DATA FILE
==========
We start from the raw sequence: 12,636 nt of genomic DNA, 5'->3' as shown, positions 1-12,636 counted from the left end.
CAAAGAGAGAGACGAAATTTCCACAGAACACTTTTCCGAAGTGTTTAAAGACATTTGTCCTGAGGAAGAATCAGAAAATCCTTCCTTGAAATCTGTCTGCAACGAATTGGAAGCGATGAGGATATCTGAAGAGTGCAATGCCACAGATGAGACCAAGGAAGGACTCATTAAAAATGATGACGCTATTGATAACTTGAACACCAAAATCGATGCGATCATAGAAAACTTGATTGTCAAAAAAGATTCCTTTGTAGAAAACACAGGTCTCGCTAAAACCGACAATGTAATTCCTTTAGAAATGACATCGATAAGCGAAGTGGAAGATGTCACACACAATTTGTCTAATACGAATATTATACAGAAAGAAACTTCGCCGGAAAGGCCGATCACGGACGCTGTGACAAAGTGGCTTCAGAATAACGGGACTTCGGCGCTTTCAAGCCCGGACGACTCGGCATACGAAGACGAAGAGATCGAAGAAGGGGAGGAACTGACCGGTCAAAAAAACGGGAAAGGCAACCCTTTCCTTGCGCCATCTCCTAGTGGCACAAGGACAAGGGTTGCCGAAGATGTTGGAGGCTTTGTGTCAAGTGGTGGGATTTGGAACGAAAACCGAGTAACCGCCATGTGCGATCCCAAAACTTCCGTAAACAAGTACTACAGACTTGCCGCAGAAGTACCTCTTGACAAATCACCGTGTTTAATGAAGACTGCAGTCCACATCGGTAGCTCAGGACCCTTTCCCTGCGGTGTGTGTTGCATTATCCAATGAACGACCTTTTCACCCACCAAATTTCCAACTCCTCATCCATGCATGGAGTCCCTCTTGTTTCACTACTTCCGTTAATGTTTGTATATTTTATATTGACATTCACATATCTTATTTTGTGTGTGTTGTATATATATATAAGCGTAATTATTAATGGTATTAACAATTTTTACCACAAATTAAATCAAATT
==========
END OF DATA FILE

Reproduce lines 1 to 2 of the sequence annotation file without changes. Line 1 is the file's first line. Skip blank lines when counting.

We start from the raw sequence: 12,636 nt of genomic DNA, 5'->3' as shown, positions 1-12,636 counted from the left end.
CAAAGAGAGAGACGAAATTTCCACAGAACACTTTTCCGAAGTGTTTAAAGACATTTGTCCTGAGGAAGAATCAGAAAATCCTTCCTTGAAATCTGTCTGCAACGAATTGGAAGCGATGAGGATATCTGAAGAGTGCAATGCCACAGATGAGACCAAGGAAGGACTCATTAAAAATGATGACGCTATTGATAACTTGAACACCAAAATCGATGCGATCATAGAAAACTTGATTGTCAAAAAAGATTCCTTTGTAGAAAACACAGGTCTCGCTAAAACCGACAATGTAATTCCTTTAGAAATGACATCGATAAGCGAAGTGGAAGATGTCACACACAATTTGTCTAATACGAATATTATACAGAAAGAAACTTCGCCGGAAAGGCCGATCACGGACGCTGTGACAAAGTGGCTTCAGAATAACGGGACTTCGGCGCTTTCAAGCCCGGACGACTCGGCATACGAAGACGAAGAGATCGAAGAAGGGGAGGAACTGACCGGTCAAAAAAACGGGAAAGGCAACCCTTTCCTTGCGCCATCTCCTAGTGGCACAAGGACAAGGGTTGCCGAAGATGTTGGAGGCTTTGTGTCAAGTGGTGGGATTTGGAACGAAAACCGAGTAACCGCCATGTGCGATCCCAAAACTTCCGTAAACAAGTACTACAGACTTGCCGCAGAAGTACCTCTTGACAAATCACCGTGTTTAATGAAGACTGCAGTCCACATCGGTAGCTCAGGACCCTTTCCCTGCGGTGTGTGTTGCATTATCCAATGAACGACCTTTTCACCCACCAAATTTCCAACTCCTCATCCATGCATGGAGTCCCTCTTGTTTCACTACTTCCGTTAATGTTTGTATATTTTATATTGACATTCACATATCTTATTTTGTGTGTGTTGTATATATATATAAGCGTAATTATTAATGGTATTAACAATTTTTACCACAAATTAAATCAAATT